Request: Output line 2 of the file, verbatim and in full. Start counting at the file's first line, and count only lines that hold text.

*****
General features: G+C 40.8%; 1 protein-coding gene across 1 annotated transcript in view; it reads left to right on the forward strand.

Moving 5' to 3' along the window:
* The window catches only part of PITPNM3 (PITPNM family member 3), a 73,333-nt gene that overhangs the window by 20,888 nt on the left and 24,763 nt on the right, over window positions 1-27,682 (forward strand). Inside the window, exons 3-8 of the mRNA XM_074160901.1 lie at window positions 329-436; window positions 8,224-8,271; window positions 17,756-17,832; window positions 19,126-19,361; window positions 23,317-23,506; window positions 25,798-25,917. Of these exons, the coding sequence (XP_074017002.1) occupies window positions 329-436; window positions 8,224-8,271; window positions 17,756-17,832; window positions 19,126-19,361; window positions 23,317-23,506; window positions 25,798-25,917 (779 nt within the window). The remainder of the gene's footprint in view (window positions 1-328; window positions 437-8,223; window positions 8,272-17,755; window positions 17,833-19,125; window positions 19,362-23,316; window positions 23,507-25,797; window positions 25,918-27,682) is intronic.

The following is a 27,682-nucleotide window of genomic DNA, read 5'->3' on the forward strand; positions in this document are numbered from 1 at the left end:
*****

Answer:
Moving 5' to 3' along the window: